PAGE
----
Akzo Nobel unveils plan to separate chemicals arm, pay special dividend

By By Toby Sterling Markets Reuters

The sign of AkzoNobel is pictured at its headquarters in Amsterdam February 6, 2014. REUTERS/Toussaint Kluiters/United Photos (Copyright Reuters 2017)

Akzo Nobel , the Dutch paint maker trying to fend off a 24.6 billion euro ($26 billion) takeover by U.S. rival PPG Industries Inc , on Wednesday outlined an alternative plan to separate its chemicals business and pay shareholders 1.6 billion euros in extra dividends this year.

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Akzo said it would sell or list the division, which accounts for about a third of sales and profits, within 12 months.

"This strategy will create substantial value for shareholders with significant less risks and uncertainties compared to alternatives," said Chief Executive Ton Buechner in a statement.

Akzo has twice rejected takeover proposals from Pittsburgh-based PPG, despite strong encouragement from many of its shareholders to engage in merger talks.

Investors and analysts have largely been skeptical of whether Akzo's alternative plan can rival PPG's proposed offer of 90 euros per share in terms of value.

Akzo shares were little changed at 78.30 euros at 0710 GMT (3:10 a.m. ET).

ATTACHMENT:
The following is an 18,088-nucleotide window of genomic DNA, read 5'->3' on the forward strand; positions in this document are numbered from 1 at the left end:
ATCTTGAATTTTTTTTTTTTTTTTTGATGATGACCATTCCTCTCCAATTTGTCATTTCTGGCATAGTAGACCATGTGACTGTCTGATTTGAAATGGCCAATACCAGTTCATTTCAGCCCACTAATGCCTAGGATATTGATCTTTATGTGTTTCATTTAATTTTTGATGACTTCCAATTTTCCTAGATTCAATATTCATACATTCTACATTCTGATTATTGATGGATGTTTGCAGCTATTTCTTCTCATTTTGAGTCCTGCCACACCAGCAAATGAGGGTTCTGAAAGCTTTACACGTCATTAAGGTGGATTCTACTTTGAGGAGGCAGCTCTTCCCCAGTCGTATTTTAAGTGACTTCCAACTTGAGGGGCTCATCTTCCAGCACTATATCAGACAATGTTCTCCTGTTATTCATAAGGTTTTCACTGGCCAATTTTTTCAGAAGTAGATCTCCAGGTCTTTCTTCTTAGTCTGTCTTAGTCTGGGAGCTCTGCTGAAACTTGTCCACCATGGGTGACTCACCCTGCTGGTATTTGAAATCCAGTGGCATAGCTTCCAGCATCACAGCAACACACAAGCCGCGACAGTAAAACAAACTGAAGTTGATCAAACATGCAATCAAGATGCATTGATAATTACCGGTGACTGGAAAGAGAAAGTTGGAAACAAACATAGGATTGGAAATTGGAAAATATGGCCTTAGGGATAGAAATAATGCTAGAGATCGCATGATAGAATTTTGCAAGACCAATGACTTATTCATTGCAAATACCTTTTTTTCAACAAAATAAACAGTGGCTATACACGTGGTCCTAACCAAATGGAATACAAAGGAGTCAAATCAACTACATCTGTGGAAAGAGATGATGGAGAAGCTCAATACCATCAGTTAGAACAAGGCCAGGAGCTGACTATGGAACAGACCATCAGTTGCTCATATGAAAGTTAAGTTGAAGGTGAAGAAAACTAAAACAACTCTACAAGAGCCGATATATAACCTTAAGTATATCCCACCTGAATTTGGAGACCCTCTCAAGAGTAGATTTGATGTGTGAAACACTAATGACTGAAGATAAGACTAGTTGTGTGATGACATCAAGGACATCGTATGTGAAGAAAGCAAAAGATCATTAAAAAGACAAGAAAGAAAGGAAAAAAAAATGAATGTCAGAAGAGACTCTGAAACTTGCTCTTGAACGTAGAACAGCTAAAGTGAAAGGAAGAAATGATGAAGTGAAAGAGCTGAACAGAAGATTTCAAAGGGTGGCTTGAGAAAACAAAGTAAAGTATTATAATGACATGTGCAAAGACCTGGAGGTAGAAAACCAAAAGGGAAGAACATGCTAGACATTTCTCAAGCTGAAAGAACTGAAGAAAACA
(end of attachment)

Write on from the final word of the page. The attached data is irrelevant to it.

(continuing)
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Earlier on Wednesday, Akzo reported better than expected first quarter earnings and forecast a 100 million euro increase in operating profit for the full year.

Akzo, owner of the Dulux paint brand, has argued that PPG's bid does not adequately address concerns of other stakeholders, including employees.

A spokesman for Akzo Nobel said shareholder approval may or may not be required for the business separation depending on which route the company takes and said the company would offer more clarity to investors later.

Analysts have valued the chemicals division at roughly worth 8 billion euros, based on its 2016 operating profit of 629 million euros.

The separation of the chemicals division will lead to 50 million euros in annual cost savings, the company said.

As part of its presentation on Wednesday, the company noted it aims to become carbon neutral by 2050 and it will spend 1 billion euros on research and development by 2020.

(Reporting by Toby Sterling; Editing by Susan Fenton/Keith Weir)